Join us for part three of our six-part series, highlighting a variety of strategies that community-based organizations can use to help their communities anticipate, prepare for and respond to climate risks. This fourth session will share River Network’s Community-Led Research tool and feature speakers from local organizations that have deployed CLR as a tool for climate equity, a way to capture community members’ wisdom and experiences and build an advocacy platform to ensure efforts to build community resilience address issues of justice and advance solutions that are based on community needs.

River Management Roundtable: Exploring the New National Wild and Scenic Rivers System Website

November 14, 11:30pm PT / 3:30pm ET

Anyone who manages or advocates for Wild and Scenic Rivers (WSRs) should be familiar with the National Wild and Scenic Rivers System website The Interagency Wild and Scenic Coordinating Council recently revamped the website, so what’s changed? What’s new? Join River Management Society for a tour with Dan Haas, one of the founders of the original site and the project lead for the development of the new site, as he shows us around, takes questions and invites feedback.

Register for Exploring the New WSR Website.

Post Sackett: What Can States Do to Protect Wetlands?

November 30, 11am PT / 2pm ET

With the May 2023 Sackett v. EPA ruling significantly weakening the Clean Water Act (CWA), States are left playing defense when it comes to protecting wetlands. Nearly half of States use the CWA definition for Waters of the United States (WOTUS), and anything that isn’t a WOTUS is now vulnerable to pollution and destruction. Join NCEL and Earthjustice for a panel discussion covering: (1) the context and decision of Sackett v. EPA, and (2) what policy options exist to help restore protections for one of the most important ecosystems, to ensure clean water for future generations.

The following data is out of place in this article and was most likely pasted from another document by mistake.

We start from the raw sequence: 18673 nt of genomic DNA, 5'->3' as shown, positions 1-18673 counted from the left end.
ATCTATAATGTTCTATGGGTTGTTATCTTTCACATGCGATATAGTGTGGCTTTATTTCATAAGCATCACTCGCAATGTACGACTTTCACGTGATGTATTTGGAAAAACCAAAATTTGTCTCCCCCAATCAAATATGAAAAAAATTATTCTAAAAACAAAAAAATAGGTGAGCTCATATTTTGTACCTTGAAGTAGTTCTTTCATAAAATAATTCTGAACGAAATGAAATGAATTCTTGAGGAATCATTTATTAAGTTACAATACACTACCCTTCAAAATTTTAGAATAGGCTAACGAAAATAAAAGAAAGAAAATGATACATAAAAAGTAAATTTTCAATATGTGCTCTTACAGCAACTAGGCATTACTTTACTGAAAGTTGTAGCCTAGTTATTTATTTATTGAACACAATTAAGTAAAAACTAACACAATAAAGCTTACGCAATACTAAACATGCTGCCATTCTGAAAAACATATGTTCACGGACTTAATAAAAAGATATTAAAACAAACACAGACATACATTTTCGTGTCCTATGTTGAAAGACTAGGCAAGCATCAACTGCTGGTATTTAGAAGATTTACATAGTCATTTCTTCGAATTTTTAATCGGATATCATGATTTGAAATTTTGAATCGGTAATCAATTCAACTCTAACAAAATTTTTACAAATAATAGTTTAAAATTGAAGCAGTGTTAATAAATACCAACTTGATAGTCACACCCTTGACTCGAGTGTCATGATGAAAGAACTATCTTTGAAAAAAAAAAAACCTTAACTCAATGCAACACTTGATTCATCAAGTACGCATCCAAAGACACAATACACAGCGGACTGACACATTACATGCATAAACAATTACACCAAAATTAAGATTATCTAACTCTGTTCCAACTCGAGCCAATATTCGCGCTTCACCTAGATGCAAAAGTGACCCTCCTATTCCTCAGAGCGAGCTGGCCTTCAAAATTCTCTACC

Register for What Can States Do to Protect Wetlands?

2024 Riparian Restoration Conference: Restoration for the Future

March 5-7, 2024; Grand Junction, Colorado

Join RiversEdge West and over 200 river restoration professionals for a conference emphasizing building resilience in our rivers and riparian ecosystems, as well as the surrounding human communities. How can we support climate resilience in riparian restoration work? How can we ensure that restoration work has lasting impacts that benefit both ecological and human communities?

Learn more about the Riparian Restoration Conference and submit an abstract.

What We’re Reading

  • 📖 We Are the Middle of Forever – Dahr Jamail and Stan Rushworth place Indigenous voices at the center of conversations about today’s environmental crisis, drawing on interviews with people from different North American Indigenous cultures and communities, generations, and geographic regions, who share their knowledge and experience, their questions, their observations, and their dreams of maintaining the best relationship possible to all of life. It’s a welcome antidote to the despair arising from the climate crisis.
  • 💻 Native Voices Rising 10th Year Impact Report – Join Native Americans in Philanthropy to celebrate a decade of transformation and empowerment within Indigenous communities.

  • 📰 Collaboratives Behind the Scenes: River Network – Thanks to Western Collaborative Conservation Network for featuring our Colorado Basin staff Brian Murphy and Chelsea Silva in their profile series. Give it a read to learn more about our Colorado work.

  • 📝 Improving a Program that Works: Recommendations to the New Jersey Water Bank for Advancing Equity – New Jersey Future and the Environmental Policy and Innovation Center just released a new report that analyzes five years of data on the the State Revolving Fund programs in New Jersey and assesses the underlying policies governing how New Jersey defines disadvantaged communities. The report’s ten recommendations would increase the equity and effectiveness of the program and ensure that communities with the greatest needs receive adequate assistance.
Kids and teens ride bikes along the Woonasquatucket Greenway.
Photo courtesy Woonasquatucket River Watershed Council (WRWC).

Check out the latest Urban Waters Learning Network story map to read more about the multiple benefits of green infrastructure. Case study examples include organizations in Providence, New Orleans, and Tucson that have implemented green infrastructure projects in their communities. The projects not only solve environmental issues but also address community needs.

Explore the story map on green infrastructure.